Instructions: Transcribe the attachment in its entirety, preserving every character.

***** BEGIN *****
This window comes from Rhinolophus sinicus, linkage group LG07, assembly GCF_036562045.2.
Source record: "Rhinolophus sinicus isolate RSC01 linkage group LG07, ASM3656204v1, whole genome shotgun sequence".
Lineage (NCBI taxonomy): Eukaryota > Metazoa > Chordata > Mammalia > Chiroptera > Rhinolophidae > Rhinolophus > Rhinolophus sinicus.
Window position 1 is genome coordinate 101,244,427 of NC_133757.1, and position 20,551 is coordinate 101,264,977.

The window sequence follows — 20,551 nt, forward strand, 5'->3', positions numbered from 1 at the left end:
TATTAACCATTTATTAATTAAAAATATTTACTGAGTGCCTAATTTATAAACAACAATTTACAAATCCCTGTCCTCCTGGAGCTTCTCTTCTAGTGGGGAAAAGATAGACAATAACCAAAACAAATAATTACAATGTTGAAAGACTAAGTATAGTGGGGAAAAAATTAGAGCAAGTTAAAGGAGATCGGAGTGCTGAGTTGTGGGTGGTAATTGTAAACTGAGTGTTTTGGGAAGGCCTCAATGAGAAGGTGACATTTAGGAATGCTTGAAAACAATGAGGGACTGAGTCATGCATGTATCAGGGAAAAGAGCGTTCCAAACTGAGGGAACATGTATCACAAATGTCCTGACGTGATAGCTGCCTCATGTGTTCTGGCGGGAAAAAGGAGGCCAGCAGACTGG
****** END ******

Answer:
This window comes from Rhinolophus sinicus, linkage group LG07, assembly GCF_036562045.2.
Source record: "Rhinolophus sinicus isolate RSC01 linkage group LG07, ASM3656204v1, whole genome shotgun sequence".
Lineage (NCBI taxonomy): Eukaryota > Metazoa > Chordata > Mammalia > Chiroptera > Rhinolophidae > Rhinolophus > Rhinolophus sinicus.
Window position 1 is genome coordinate 101,244,427 of NC_133757.1, and position 20,551 is coordinate 101,264,977.

The window sequence follows — 20,551 nt, forward strand, 5'->3', positions numbered from 1 at the left end:
TATTAACCATTTATTAATTAAAAATATTTACTGAGTGCCTAATTTATAAACAACAATTTACAAATCCCTGTCCTCCTGGAGCTTCTCTTCTAGTGGGGAAAAGATAGACAATAACCAAAACAAATAATTACAATGTTGAAAGACTAAGTATAGTGGGGAAAAAATTAGAGCAAGTTAAAGGAGATCGGAGTGCTGAGTTGTGGGTGGTAATTGTAAACTGAGTGTTTTGGGAAGGCCTCAATGAGAAGGTGACATTTAGGAATGCTTGAAAACAATGAGGGACTGAGTCATGCATGTATCAGGGAAAAGAGCGTTCCAAACTGAGGGAACATGTATCACAAATGTCCTGACGTGATAGCTGCCTCATGTGTTCTGGCGGGAAAAAGGAGGCCAGCAGACTGG